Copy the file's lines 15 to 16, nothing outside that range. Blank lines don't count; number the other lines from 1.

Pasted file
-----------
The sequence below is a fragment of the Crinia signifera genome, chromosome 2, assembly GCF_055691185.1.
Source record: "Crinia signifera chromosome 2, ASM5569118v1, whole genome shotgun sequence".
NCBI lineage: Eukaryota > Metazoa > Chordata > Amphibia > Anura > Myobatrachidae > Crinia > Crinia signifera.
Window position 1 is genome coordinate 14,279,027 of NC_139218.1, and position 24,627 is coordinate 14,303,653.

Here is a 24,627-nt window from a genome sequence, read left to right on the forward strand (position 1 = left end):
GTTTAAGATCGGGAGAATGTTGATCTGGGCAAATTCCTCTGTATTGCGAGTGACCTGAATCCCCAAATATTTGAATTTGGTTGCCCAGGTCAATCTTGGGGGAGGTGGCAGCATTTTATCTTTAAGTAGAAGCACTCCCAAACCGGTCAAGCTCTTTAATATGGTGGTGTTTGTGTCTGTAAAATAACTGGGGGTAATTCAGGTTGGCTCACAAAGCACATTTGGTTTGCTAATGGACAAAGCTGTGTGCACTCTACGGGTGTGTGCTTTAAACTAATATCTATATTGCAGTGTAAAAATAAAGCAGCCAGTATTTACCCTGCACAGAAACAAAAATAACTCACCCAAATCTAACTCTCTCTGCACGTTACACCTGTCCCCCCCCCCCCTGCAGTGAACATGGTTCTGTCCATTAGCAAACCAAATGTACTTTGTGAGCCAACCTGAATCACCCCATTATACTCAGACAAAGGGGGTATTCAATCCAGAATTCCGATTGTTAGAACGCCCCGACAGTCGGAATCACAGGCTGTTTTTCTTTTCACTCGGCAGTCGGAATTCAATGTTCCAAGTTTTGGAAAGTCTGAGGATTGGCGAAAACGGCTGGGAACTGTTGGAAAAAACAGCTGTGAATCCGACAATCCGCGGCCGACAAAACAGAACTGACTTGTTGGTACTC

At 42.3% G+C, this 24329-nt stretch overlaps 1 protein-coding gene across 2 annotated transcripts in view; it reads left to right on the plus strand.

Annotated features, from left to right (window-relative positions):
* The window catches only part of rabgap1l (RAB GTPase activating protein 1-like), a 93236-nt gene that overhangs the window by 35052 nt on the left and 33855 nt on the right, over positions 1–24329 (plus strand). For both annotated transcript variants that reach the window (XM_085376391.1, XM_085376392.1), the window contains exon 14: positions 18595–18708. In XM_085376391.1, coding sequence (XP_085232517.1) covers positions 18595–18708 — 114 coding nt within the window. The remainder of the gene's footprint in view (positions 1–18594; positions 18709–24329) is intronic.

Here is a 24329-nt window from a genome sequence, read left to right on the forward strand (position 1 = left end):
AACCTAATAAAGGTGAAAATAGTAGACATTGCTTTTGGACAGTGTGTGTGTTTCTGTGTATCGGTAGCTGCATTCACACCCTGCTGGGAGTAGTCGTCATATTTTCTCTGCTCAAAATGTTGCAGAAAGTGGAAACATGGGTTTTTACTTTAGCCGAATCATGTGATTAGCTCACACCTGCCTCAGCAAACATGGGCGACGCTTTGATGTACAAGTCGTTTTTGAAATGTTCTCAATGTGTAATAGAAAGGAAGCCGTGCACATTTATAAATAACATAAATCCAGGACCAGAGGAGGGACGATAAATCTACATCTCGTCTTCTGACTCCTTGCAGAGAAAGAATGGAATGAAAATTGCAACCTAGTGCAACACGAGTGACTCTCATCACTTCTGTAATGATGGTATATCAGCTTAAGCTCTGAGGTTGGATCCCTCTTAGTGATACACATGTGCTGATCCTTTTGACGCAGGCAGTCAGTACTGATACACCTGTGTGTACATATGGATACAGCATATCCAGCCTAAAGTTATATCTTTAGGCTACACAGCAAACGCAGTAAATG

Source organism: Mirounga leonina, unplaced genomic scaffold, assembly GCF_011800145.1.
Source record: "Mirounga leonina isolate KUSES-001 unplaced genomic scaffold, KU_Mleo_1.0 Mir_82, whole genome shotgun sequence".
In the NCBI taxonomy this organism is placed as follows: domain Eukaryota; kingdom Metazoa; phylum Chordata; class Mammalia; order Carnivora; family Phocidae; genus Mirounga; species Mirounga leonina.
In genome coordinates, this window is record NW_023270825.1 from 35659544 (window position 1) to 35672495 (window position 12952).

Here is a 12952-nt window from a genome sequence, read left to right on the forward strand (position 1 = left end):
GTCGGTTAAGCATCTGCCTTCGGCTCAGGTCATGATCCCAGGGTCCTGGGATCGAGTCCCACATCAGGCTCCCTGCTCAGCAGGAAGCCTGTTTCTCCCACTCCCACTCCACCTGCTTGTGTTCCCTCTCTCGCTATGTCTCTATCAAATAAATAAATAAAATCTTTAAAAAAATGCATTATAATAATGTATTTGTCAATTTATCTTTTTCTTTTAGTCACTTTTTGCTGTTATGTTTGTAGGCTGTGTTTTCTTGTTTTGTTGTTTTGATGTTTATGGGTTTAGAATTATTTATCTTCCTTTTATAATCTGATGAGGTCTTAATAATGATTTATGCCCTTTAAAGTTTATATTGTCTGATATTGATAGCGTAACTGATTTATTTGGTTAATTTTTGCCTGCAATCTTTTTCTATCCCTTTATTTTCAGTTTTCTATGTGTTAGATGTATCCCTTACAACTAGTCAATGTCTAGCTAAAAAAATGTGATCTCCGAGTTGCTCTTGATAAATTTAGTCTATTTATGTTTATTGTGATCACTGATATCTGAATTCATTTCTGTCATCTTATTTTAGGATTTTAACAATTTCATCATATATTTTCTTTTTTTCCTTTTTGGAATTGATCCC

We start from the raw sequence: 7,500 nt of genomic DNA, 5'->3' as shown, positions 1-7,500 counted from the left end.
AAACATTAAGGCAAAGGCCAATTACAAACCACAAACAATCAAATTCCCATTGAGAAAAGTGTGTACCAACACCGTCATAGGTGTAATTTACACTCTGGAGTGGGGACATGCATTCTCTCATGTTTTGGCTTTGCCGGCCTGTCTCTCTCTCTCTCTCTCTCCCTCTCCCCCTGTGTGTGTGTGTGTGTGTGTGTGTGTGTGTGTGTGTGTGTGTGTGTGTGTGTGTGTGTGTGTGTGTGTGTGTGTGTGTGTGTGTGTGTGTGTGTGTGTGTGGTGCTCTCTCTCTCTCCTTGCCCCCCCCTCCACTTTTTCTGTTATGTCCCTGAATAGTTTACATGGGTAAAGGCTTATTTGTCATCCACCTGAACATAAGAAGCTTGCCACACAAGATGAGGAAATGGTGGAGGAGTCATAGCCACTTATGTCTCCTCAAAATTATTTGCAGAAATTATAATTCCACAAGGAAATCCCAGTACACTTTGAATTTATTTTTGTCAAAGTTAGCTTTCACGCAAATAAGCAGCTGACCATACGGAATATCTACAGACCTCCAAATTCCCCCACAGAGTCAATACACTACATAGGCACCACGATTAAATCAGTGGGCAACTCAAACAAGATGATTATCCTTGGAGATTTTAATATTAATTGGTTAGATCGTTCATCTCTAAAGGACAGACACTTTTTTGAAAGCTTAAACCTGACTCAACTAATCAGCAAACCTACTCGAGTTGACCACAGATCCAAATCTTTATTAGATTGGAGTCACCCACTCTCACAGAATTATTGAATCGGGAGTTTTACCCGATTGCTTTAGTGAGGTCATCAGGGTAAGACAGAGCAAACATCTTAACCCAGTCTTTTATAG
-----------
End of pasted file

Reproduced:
In genome coordinates, this window is record NW_023270825.1 from 35659544 (window position 1) to 35672495 (window position 12952).

Here is a 12952-nt window from a genome sequence, read left to right on the forward strand (position 1 = left end):